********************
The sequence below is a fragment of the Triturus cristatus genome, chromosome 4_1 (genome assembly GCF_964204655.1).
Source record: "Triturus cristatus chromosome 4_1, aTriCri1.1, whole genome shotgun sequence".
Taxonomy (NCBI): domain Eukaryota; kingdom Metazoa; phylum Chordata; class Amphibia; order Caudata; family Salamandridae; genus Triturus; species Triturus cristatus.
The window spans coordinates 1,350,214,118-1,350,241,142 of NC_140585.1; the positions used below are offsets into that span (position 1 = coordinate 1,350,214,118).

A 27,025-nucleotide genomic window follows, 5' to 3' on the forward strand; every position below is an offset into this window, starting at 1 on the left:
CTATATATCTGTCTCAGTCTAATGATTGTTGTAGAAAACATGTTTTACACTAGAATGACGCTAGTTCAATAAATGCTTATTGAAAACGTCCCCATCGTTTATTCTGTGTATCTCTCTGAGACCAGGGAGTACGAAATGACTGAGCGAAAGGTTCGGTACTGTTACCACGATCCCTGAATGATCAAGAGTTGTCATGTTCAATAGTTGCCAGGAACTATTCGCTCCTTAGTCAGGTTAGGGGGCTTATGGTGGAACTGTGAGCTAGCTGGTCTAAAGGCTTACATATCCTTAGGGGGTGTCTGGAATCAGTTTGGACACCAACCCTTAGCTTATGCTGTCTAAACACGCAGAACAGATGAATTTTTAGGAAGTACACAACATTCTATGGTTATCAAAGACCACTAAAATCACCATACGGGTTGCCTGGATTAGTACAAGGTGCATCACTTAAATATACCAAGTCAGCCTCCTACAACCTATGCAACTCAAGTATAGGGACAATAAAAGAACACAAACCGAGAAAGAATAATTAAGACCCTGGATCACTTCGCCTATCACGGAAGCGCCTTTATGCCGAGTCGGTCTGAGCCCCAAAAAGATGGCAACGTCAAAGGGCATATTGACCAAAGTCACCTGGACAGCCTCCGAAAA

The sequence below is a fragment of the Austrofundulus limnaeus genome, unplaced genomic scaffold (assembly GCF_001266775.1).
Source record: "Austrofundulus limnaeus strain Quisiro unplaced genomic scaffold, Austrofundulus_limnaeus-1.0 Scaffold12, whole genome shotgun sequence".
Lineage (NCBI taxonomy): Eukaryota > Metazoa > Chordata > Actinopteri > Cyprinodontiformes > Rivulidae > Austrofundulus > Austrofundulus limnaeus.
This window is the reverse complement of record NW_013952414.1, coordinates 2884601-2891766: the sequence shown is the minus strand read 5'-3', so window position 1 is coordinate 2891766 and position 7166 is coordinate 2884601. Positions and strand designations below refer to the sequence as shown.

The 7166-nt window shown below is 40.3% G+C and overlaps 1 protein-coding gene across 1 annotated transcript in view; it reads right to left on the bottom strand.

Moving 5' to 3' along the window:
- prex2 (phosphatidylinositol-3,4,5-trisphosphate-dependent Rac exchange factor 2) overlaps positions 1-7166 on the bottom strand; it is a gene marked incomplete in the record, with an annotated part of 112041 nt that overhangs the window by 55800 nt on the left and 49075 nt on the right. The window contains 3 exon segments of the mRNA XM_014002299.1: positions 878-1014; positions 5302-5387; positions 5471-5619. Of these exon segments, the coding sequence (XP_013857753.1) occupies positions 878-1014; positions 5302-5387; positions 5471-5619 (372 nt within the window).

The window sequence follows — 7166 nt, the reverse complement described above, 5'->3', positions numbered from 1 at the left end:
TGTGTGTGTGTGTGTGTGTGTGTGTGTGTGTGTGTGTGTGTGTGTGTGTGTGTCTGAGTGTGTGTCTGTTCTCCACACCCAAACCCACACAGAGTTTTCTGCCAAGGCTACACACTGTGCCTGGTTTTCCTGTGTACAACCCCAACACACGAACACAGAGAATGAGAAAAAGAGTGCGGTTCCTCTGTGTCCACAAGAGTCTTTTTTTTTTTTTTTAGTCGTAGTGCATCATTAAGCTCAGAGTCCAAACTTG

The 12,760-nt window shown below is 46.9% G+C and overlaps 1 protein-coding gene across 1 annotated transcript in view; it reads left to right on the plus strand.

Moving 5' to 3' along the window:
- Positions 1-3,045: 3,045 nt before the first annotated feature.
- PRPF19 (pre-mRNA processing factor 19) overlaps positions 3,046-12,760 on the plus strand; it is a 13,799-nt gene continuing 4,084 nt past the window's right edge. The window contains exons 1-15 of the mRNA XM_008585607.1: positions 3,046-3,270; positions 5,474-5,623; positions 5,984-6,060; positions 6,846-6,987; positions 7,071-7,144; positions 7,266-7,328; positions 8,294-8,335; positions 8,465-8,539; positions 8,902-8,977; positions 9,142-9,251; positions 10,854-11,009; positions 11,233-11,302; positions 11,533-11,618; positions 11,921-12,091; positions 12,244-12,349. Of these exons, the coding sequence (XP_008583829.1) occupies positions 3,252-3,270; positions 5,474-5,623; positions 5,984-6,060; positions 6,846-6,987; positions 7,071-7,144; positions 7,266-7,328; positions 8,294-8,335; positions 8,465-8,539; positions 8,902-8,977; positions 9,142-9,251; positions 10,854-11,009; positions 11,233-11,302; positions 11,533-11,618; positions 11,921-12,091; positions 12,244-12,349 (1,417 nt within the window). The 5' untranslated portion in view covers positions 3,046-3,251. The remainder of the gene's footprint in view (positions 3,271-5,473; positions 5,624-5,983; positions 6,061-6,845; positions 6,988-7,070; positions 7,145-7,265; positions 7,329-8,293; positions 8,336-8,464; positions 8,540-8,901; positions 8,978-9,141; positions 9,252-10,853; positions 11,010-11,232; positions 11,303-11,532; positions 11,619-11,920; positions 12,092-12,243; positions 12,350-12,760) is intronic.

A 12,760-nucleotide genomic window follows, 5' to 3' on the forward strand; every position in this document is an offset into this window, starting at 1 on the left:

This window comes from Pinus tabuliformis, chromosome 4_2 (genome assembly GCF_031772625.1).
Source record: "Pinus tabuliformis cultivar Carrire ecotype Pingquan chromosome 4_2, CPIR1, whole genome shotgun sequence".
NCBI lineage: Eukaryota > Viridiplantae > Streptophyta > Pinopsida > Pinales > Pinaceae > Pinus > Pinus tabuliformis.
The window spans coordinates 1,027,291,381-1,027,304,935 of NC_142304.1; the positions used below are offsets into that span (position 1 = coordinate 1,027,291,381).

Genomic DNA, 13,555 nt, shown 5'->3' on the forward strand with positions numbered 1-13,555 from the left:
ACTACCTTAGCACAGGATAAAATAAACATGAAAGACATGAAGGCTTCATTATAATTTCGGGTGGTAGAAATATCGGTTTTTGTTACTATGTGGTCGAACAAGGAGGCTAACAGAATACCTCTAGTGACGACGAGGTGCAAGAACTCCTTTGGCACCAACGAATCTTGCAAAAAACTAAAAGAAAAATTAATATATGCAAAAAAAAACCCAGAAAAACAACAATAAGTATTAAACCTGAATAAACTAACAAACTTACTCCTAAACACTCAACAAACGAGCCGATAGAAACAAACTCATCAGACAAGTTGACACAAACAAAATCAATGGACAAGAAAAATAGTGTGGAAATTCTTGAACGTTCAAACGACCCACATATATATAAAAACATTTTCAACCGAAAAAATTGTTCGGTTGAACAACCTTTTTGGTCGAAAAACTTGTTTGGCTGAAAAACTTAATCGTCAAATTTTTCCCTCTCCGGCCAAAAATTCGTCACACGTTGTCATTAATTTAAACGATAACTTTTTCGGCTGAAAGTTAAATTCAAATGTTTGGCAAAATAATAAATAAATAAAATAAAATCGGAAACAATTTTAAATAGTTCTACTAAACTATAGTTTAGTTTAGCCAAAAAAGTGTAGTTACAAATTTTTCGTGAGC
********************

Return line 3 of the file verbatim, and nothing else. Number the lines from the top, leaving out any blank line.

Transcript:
Taxonomy (NCBI): domain Eukaryota; kingdom Metazoa; phylum Chordata; class Amphibia; order Caudata; family Salamandridae; genus Triturus; species Triturus cristatus.